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My life in Palestine: Witnessing systematic oppression

'You become normalised to violence. After a while, you no longer feel grief, shock or fear’ – Leigh Brady, Human Rights Advisor

Leigh Brady worked and lived in Ramallah, a Palestinian city in the central West Bank located 10 km north of Jerusalem, for five years. Leigh Brady worked and lived in Ramallah, a Palestinian city in the central West Bank located 10 km north of Jerusalem, for five years.

I lived and worked in Palestine for five years. It was an incredible, life-changing experience that I kept meaning to write about but always put off, not knowing where to start or what to say beyond cliché statements such as ‘it broke me, and it made me’. Meanwhile, my life continued to move at a fast pace onto the next chapter. Over time, some of the memories faded but they have been flooding back to me in the past weeks when Israel started a new round of evictions in East Jerusalem and launched its latest military offensive on Gaza.  

I say ‘latest’ because this was just another offensive in a long line of offensives on the Gaza Strip since the last Israeli settlers left the Strip (2005) and Israel began the siege and ‘sealing’ of Gaza (2006). This was yet another attack on the civilian population, which has left thousands of children, women and men dead and tens of thousands more maimed or injured since 2006.  

Here in Ireland, we only hear about these killings and casualties when they reach a certain threshold. A killing here and there doesn’t make the international news headlines. Therefore, we tend to think that in between the four biggest offensives on Gaza there must have been peace on the Strip, right? Wrong. Missile attacks, sniper attacks and aerial bombardment are sadly a frequent occurrence for Gazans.  

I was in Palestine when 1,172 Gazan civilians, including 353 children were massacred in 23 days as part of Israel’s Operation Cast Lead (2008-9). Well to be precise, I was in Ireland when the offensive began. I remember it clearly as it was my mother’s birthday and I happened to be with her and a dear Palestinian friend who had travelled with me to Ireland for the Christmas holidays.  

By the time we returned to Palestine in the New Year, almost a hundred children had already been killed. It was the first time that Gazans experienced white phosphorous – a chemical weapon that causes painfully intense and deep burns to human flesh that are hard to extinguish, and which can continue to burn down to the bone or poison internal organs. I know this much about this horrendous weapon because I edited and coordinated the publication of a report that documented its impact on Gazan children, in terms of fatalities, injuries and trauma. The report also covered other serious child rights violations during Operation Cast Lead, such as use of children as human shields by the Israeli army. 

It was a very surreal time for me because I remember experiencing that offensive as if watching a film. Now I understand that I was experiencing a form of disassociation. My psyche couldn’t handle the fact that this was happening and so my mind must have converted it into a kind of fictional movie.  

This was a coping mechanism that I saw in some other people too – both Palestinians and foreigners (or internationals, as some Palestinians called us). You become normalised to the violence. After a while, you no longer feel grief, shock or fear, and find it hard to connect to victims’ and survivors’ distress and trauma.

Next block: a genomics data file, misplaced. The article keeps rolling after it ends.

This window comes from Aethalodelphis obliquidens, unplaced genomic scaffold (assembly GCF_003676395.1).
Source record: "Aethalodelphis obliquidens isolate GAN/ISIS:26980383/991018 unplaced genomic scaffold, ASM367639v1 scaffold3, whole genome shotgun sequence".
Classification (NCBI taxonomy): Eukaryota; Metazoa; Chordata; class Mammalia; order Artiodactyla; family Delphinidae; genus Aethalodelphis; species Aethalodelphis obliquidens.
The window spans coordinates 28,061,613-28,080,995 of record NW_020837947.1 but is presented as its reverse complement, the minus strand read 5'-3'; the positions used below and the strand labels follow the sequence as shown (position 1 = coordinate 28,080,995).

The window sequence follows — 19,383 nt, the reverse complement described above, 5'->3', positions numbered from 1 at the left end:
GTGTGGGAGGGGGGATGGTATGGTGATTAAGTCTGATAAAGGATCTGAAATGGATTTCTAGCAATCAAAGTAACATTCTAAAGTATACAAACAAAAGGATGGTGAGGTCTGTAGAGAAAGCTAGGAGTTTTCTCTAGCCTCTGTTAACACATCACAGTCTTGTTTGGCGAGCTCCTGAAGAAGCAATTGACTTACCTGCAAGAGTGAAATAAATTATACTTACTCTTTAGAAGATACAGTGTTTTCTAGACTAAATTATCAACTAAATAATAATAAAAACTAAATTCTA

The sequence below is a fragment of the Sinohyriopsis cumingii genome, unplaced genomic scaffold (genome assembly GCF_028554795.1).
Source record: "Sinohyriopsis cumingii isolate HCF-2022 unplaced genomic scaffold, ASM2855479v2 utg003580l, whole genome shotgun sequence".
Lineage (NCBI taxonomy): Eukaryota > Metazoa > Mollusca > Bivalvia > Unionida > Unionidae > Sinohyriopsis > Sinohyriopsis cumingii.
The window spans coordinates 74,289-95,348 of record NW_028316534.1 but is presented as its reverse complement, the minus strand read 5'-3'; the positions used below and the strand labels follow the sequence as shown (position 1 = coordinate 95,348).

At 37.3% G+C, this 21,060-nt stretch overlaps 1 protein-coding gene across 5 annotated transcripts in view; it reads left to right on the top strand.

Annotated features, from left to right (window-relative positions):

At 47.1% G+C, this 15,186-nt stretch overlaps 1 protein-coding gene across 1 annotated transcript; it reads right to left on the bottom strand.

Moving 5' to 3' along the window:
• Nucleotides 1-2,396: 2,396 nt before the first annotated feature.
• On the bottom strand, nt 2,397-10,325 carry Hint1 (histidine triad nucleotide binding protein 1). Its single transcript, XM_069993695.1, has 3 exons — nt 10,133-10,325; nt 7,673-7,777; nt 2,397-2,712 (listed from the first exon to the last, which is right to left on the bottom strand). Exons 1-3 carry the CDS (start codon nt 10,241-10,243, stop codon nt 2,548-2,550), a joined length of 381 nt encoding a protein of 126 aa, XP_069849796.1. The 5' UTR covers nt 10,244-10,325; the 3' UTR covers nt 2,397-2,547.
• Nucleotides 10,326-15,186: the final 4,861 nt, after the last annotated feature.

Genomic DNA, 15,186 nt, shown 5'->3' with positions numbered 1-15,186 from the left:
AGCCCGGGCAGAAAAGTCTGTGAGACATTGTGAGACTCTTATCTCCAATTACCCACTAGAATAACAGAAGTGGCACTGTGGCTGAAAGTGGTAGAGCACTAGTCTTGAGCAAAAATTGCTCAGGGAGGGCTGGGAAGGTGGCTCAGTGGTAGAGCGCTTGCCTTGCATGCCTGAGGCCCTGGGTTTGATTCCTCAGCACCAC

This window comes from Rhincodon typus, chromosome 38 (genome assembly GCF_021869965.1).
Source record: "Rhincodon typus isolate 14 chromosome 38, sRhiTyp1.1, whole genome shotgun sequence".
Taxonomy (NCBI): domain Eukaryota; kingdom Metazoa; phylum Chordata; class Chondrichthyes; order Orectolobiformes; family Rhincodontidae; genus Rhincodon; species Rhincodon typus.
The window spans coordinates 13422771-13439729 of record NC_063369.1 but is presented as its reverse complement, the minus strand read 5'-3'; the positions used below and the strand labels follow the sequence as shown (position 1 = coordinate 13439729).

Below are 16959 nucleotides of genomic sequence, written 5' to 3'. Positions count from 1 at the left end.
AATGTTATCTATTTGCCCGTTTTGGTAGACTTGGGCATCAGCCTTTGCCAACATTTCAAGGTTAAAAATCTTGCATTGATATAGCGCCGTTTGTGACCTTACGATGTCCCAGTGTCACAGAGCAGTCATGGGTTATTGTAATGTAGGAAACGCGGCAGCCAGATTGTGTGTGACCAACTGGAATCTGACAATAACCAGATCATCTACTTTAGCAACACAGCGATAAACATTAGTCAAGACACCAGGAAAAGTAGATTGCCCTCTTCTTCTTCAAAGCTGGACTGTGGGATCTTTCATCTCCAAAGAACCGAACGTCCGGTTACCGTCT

I worked in a Palestinian child rights organisation and whenever a child would be shot, killed or imprisoned, we would document it and put it in advocacy reports in the hope that the UN, EU or foreign governments would do something to stop and remedy the violations. 

And I remember conversations about these violations with Palestinian colleagues who had been under Israeli Occupation (and oppression) their whole lives. Every day in the office, around 11am, we would gather in the meeting room and have breakfast together. Over humus, za’atar, fresh pita bread, olives, pickles, and sweet sage tea, we would discuss the latest violation. A common refrain would be ‘aadi’(normal), while shrugging their shoulders.  

At first, I was shocked at this fatalism, but then I found myself slowly falling into the fatalistic pit the longer I spent in Palestine, as the bodies broken and traumatised piled up.  

But today, I live in Ireland, in a safe stable quiet neighbourhood, where the biggest commotion is the noise of the weekly waste disposal truck and the occasional loud lawnmower. No gunshots, no bombs. 

Peace is my new normal.  

And so, it was no surprise that during the recent bombing of Gaza, several nights I found myself being jolted awake with a rush of cortisol and adrenaline in my body.  

Back in a peaceful environment, my psyche can comprehend and connect to the horror of the harm and trauma inflicted on babies, children, parents, grandparents, and the wider community in Gaza.  

While I am deeply relieved that the bombing has ceased for now, it is not enough.  

The siege on Gaza must end. East Jerusalem must be saved from Annexation. The Occupation must end. Palestinians must receive transformative reparations. And there must be accountability for war crimes. In short, the systematic oppression must stop.   

As U.S. human rights activist Rachel Corrie wrote in one of her diary entries, just months before she was crushed to death by an Israeli army bulldozer, ‘This has to stop. I think it is a good idea for us all to drop everything and devote our lives to making this stop.’

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